In tandem with the exclusivity these vast holdings represented, Lunn's business strategy was what he candidly termed the "creation of rarity." Lunn realized that most buyers desired the same few iconic images, and also that the number of existing vintage photographs was necessarily finite. He created demand among what was initially a small number of photography collectors by working with photographers or their estates to limit their prints of any given image to a relatively low number of editions. This limited material would sell out and go off the market, making formerly less-desirable images more valuable. Conversely, should the same limited material come back on the market, its prices would rise accordingly. To further control supply and demand Lunn also limited the number of prints he released yearly from his holdings of various artists' estates.

Lunn was also influential in the creation of markets for a then-younger and often controversial generation of photographers ranging from Robert Mapplethorpe and Andres Serrano to McDermott & McGough and Pierre et Giles to Joel-Peter Witkin and Wouter Deruytter. He met Mapplethorpe in the late 1970s, and in 1981 Lunn Gallery hosted a Mapplethorpe retrospective. Between 1978 and 1981 Lunn, in partnership with the Robert Miller Gallery, published Mapplethorpe's X, Y, and Z Portfolios.

Lunn was instrumental in the formation of many notable photography collections including those of the Canadian Centre for Architecture in Montreal and the Gilman Paper Company in New York. He advised and sold frequently to private clients such as Sam Wagstaff and Manfred Heiting as they assembled their respective collections. His museum clients included such major institutions as the Museum of Modern Art (MoMA); the Metropolitan Museum of Art; the National Gallery of Art, Washington; the National Gallery of Canada, Ottawa; the Cleveland Museum of Art, the Musée d'Orsay, the J. Paul Getty Museum; and the San Francisco Museum of Modern Ar (SFMoMA)t, yet he also dealt with and lent to smaller regional and local museums, university art galleries, other arts organizations, and commercial galleries.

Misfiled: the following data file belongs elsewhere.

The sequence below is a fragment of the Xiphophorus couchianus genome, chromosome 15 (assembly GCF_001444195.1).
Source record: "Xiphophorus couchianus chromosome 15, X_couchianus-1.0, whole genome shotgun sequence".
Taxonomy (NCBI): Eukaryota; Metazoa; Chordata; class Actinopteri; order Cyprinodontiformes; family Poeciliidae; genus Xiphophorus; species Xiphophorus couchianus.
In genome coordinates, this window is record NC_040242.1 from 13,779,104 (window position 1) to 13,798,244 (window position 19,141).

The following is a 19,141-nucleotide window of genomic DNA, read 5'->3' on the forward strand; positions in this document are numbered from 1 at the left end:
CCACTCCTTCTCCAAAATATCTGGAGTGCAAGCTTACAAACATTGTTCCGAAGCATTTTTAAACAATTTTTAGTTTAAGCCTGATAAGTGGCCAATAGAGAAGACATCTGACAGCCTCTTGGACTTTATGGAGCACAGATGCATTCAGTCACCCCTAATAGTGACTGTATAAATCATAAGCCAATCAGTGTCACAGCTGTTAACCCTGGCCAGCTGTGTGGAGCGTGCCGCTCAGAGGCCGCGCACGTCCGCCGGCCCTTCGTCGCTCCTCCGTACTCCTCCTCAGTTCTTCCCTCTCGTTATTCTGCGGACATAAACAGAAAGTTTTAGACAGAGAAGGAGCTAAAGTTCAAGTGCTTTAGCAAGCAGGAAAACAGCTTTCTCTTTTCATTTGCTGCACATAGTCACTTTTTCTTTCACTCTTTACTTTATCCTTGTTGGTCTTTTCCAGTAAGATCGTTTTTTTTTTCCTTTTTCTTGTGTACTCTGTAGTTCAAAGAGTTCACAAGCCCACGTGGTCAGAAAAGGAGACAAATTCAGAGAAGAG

Lunn closed his last gallery in July 1983, and for the remainder of his career operated as a private dealer, first based in Washington, D.C. After 1985, he moved between his New York and Paris apartments. In the 1980s and 1990s,he intensified his participation at the leading international art expositions and frequently organized exhibitions for other commercial galleries. In 1973, Lunn became the first photography dealer to be elected to the Art Dealers Association of America (ADAA). He was among the first three photography dealers to exhibit at the ADAA's annual Armory art show and the first photography dealer to exhibit at the Basel International Art Fair. In 1979, Lunn became a founding member of the Association of International Photography Art Dealers, Inc. (AIPAD), and remained actively involved in its annual trade fair and with networking among its membership. Lunn's shrewd business acumen was complimented by both his deep love of photography and by his generosity of spirit. His championing of photography as an art form was passionate and sincere. To this end he encouraged other photography dealers in their endeavors, seeing them not as competition but as colleagues whose existence strengthened the photography market.

Lunn Myriam Dosseur in 1963. They had three children, Alexandra, Christophe, and Florence. Lunn suffered a massive heart attack in 1998 at age 65 while boarding a train to his home in Normandy, France, lapsed into a coma, and died in Paris shortly thereafter.